Winning at Monopoly with Math

I am a complete fool for articles like _Business Insider_’s [“How To Use Math To Crush Your Friends At Monopoly Like You’ve Never Done Before”][bi]. I like that the math involved can range from the simple — how the distribution of dice rolls affects where most people will land, given a particular starting point — to the complex. If the slide decks length puts you off — there’s sixty plus slides in there!, you can always scroll to the end and read the half dozen concluding slides that tell you what you should do. But, really, the fun is in the careful working through of the numbers.


On Games and Rules

We were talking with our daughter today at lunch about what rules are: that there are different kinds of rules, or structures, with different levels of importance. “Don’t play with fire” is a different kind of rule than “your coat must be navy or gray” (one of the rules at her school). The conversation got around to rules in games, which is where it got interesting.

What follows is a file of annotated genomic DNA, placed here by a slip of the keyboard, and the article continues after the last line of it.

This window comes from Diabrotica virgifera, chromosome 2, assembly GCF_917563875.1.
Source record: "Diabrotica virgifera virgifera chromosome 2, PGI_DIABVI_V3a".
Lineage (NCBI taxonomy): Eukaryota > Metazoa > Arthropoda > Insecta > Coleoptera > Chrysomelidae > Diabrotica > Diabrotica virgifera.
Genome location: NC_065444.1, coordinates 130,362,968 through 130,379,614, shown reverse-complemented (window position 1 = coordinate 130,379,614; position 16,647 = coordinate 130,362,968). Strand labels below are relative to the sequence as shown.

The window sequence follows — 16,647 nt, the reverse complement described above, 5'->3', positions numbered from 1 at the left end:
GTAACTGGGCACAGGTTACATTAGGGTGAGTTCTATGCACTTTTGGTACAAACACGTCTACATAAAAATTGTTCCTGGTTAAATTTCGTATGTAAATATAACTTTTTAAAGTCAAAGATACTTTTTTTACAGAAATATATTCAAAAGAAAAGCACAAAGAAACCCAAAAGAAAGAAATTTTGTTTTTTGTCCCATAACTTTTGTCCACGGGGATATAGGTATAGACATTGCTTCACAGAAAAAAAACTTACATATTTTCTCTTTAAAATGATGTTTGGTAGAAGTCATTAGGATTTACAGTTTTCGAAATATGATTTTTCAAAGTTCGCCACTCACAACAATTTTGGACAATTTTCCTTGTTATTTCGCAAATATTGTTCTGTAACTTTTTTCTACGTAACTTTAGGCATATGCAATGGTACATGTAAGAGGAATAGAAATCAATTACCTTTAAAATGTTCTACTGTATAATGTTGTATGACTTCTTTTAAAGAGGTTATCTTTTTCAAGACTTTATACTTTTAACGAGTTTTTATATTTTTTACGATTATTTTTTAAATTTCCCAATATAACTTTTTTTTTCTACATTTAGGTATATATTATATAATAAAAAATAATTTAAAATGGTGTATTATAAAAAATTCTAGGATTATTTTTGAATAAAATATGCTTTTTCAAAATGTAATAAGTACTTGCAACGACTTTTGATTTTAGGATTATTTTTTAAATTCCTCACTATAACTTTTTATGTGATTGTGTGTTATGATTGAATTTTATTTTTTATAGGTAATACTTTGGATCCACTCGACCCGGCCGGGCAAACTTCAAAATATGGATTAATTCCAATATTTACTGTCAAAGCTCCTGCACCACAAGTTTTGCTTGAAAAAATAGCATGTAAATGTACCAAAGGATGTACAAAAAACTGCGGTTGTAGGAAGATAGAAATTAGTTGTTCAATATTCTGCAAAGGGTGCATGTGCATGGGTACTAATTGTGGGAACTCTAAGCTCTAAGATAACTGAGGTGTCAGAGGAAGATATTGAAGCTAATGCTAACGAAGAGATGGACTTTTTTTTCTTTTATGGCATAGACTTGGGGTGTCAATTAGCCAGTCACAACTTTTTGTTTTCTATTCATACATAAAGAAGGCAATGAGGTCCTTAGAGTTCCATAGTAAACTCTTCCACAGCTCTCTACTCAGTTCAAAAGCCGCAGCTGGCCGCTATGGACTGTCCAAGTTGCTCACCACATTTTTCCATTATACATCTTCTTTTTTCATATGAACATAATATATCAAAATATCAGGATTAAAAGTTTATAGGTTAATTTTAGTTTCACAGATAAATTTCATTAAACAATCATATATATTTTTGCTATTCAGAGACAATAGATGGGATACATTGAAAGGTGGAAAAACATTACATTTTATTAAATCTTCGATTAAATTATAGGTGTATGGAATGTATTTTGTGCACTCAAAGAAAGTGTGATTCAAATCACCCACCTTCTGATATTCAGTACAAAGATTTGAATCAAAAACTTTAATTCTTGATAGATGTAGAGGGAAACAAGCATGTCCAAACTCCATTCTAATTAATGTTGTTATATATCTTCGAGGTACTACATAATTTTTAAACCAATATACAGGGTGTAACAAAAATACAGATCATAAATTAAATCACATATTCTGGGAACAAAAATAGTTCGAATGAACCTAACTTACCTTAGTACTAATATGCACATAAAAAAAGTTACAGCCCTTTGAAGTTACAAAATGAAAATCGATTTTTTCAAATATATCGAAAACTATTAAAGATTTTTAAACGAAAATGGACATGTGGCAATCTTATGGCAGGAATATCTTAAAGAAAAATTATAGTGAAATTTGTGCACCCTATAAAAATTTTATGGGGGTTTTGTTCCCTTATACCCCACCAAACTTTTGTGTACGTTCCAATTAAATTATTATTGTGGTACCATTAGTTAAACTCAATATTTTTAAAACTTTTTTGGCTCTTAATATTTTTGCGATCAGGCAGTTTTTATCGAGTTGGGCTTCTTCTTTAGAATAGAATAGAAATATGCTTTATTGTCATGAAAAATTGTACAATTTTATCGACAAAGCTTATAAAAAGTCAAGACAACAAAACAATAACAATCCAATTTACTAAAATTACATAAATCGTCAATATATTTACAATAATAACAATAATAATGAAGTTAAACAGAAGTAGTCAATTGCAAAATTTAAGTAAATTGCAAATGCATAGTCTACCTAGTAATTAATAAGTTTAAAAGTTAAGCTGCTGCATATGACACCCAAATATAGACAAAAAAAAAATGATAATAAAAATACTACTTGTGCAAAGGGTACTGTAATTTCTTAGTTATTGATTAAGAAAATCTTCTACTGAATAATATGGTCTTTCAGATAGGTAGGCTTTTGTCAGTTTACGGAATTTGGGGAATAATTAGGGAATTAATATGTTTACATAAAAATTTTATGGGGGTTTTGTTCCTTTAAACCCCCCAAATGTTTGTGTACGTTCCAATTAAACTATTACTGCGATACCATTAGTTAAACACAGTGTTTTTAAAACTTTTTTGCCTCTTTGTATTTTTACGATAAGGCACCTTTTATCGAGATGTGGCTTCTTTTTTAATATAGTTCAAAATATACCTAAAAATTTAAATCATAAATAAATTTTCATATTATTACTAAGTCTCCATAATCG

Now, the first thing to keep in mind is that the term *games* in her and her friends’ parlance covers a wide range of activities, something she herself made clear:

> I understand that when you are playing *Chutes and Ladders*, for example [yes, she said “for example”], that you can’t really change the rules, but when you are playing a mind game, a game you’re making up, then you should be able to change them.

“Mind games” here means what my wife calls “pretend play.” It can cover a lot of territory: building things with Legos (and then playing with them), playing with various kinds of figures (stuffed animals, fairies, Lego people), as well as dressing up and role playing.

We have been trying to encourage our daughter to be more “open” when playing with others. She’s not terrible. I’ve heard almost all her playmates be adamant that they want to play one thing, or play one way, and not another, but we are trying to build a foundation for her that will serve her well in the future. We have framed it in the past in terms of improvisational theater’s concept of always saying yes, but today Lily proffered her own metaphor:

> It’s like you’re in a room, and there’s a door, or a thousand doors, really, and you want to see what’s behind those doors but the other person has the key, and they need to give it to you.